For those who don’t enjoy social media – and there’s no reason you have to – hashtags serve to thread information online for the purpose of easier searching. It works in Twitter and Google +, not Facebook.
Earlier this year you could search Twitter for #Brecksville and find information from a variety of sources about the alleged plot to blow up a bridge.
Hashtags also serve as punctuations to thought, as in, “Jimmy Dimora was found guilty. #nosurprise”
They are also a call to action, if you could imagine drivers asking for city street crews to “#saveourstreets.” More city agencies are on Twitter all the time, so it’s not outside the realm of possibility.
So here is what I would like to pitch to our reading public. We are listening. Let’s bring about an #infomob.
Think flash mob, only without violence.
Think “cash mob,” only instead of descending on a business in need of monetary support, we crash with an #infomob on an issue that needs attention to the understanding of its details.
The use of “#” gives “infomob” a different kind of searchable presence online, punctuates the notion of what we’d be doing and in the same breath offers up the call to action.
When I think of all the changes that may come to the Rocky River Municipal Court system by virtue of North Olmsted Mayor Kevin Kennedy’s declaration of a mayor’s court, I think of the need for an #infomob.
When Cuyahoga County changed governance two years ago, we dedicated an entire edition to explaining the players and possible impacts.
Beyond our print interface with the public, there are our Web connections as well. Look online for our use of #infomob to signal a topic we’re paying attention to. If you are part of our online communities you are immediately free to participate in those #infomobs by suggesting topics or joining the conversation. The tools at our disposal change from week to week outside of the newspaper itself.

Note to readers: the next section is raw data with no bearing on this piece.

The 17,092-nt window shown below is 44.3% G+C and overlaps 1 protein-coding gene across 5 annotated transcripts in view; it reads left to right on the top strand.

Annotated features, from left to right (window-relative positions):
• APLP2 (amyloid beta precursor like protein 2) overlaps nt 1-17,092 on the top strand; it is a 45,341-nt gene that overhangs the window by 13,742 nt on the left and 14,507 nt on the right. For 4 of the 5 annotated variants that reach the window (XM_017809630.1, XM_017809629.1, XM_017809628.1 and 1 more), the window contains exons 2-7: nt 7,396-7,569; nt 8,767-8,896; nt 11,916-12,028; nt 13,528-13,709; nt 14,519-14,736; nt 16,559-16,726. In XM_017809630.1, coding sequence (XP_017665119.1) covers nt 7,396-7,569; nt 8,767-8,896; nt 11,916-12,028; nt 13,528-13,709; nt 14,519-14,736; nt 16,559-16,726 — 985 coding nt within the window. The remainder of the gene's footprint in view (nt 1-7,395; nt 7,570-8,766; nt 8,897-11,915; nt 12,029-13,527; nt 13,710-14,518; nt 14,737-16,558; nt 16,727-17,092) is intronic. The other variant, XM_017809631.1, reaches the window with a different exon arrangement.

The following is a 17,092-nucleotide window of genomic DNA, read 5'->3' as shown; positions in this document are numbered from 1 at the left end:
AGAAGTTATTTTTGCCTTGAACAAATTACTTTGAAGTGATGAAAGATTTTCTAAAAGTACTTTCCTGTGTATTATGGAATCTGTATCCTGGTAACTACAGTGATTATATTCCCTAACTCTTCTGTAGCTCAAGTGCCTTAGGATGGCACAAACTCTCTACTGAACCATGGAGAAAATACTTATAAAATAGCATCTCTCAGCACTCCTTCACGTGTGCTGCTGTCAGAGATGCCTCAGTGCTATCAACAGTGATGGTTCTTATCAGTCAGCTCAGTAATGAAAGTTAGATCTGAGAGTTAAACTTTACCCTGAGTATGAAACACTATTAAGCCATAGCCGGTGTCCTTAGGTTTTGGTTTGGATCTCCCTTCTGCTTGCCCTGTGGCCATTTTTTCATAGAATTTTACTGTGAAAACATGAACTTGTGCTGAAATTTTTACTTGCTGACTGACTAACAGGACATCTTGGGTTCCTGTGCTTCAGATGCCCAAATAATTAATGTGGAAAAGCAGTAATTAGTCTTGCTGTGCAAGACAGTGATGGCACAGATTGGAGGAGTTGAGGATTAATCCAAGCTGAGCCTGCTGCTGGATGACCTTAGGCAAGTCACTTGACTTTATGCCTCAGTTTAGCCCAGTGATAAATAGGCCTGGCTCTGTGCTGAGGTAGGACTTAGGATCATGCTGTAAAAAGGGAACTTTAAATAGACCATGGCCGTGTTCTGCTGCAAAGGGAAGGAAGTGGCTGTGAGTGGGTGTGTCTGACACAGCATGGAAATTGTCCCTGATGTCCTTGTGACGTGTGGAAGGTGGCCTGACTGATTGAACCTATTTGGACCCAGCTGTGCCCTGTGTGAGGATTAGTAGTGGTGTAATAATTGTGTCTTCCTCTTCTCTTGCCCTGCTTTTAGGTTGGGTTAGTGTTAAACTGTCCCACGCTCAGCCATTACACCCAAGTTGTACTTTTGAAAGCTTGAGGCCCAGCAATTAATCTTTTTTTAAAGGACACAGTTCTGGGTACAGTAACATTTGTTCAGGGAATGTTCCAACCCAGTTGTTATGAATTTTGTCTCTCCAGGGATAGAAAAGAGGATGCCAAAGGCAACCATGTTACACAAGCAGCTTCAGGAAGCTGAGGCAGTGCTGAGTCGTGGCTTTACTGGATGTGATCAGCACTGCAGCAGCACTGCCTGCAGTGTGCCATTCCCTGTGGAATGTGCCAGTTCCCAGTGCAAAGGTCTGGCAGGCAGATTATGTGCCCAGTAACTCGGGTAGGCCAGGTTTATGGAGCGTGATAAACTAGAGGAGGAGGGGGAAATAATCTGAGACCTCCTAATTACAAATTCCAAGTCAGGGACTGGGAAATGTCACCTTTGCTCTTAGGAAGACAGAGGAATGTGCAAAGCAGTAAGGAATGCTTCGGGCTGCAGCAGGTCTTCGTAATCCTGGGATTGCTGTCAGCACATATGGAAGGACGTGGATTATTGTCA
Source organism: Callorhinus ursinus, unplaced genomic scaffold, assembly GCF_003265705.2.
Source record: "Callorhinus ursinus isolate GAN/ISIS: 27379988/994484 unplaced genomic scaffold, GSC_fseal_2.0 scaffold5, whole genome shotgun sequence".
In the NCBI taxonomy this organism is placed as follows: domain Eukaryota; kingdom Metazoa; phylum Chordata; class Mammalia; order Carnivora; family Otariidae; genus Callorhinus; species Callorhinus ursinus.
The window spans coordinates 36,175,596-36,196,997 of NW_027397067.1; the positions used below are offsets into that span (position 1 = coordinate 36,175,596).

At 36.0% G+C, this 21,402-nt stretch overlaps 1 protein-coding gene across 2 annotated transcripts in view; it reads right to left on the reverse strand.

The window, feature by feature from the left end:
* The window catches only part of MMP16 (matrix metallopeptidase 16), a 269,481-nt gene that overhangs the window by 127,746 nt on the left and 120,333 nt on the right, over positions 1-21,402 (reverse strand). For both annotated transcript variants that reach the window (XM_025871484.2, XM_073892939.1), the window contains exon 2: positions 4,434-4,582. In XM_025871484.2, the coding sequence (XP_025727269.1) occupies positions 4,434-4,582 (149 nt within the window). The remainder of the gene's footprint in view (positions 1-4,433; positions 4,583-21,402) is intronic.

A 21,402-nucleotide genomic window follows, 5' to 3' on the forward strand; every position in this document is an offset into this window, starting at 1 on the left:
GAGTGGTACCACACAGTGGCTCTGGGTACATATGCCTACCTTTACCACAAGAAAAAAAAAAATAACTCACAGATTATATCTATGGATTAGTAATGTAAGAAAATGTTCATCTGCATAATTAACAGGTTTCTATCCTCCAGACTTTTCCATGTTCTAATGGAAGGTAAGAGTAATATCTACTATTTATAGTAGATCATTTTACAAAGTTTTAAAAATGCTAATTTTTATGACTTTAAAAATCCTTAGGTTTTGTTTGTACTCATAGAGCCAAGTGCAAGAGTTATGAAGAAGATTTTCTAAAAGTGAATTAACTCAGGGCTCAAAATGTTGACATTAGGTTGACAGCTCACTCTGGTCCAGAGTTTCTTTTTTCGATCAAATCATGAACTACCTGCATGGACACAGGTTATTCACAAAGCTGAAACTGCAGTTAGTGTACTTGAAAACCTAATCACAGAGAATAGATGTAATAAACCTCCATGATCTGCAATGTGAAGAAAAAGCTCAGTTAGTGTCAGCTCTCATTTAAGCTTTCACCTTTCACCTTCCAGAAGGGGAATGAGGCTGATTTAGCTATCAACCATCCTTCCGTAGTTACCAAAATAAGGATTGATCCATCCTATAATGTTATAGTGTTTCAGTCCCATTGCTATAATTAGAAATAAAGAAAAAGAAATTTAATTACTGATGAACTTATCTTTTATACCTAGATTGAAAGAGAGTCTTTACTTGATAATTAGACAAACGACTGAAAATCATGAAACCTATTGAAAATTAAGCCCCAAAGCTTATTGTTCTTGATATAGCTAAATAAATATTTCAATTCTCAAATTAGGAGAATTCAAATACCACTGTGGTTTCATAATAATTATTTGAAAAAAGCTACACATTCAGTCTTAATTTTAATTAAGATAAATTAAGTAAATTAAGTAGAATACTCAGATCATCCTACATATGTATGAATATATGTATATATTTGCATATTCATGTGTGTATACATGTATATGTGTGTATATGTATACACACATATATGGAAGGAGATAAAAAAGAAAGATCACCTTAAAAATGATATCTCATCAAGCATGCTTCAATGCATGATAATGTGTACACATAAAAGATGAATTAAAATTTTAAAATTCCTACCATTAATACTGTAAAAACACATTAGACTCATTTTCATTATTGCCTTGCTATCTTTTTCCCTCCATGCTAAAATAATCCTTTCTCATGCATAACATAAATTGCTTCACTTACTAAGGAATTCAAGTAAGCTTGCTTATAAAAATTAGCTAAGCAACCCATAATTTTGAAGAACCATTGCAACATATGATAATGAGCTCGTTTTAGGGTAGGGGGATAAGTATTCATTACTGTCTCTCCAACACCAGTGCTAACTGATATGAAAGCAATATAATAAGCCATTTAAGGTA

Thanks to the #SCOTUS (the Supreme Court of the United States) ruling on universal health care last week, I have a prime example of what I am not looking for. No sooner had the Supreme Court issued its ruling than CNN went online with an incorrect headline about the court’s position on the individual mandate. Twitter went nuts with people trying to offer interpretations of the ruling. It was an insane thing to watch, after the fashion of bees performing dances in a hive, so let me be clear: That is the opposite of what I hope these #infomobs would achieve. (Should we call them #infogatherings instead? A cash mob is a good thing. I want to believe an info mob can be as well.)
In the end, there is a vast amount of information we all can bring to bear on issues facing the Westshore. We assert that more, even, than a village, it may occasionally take a mob to get our act together.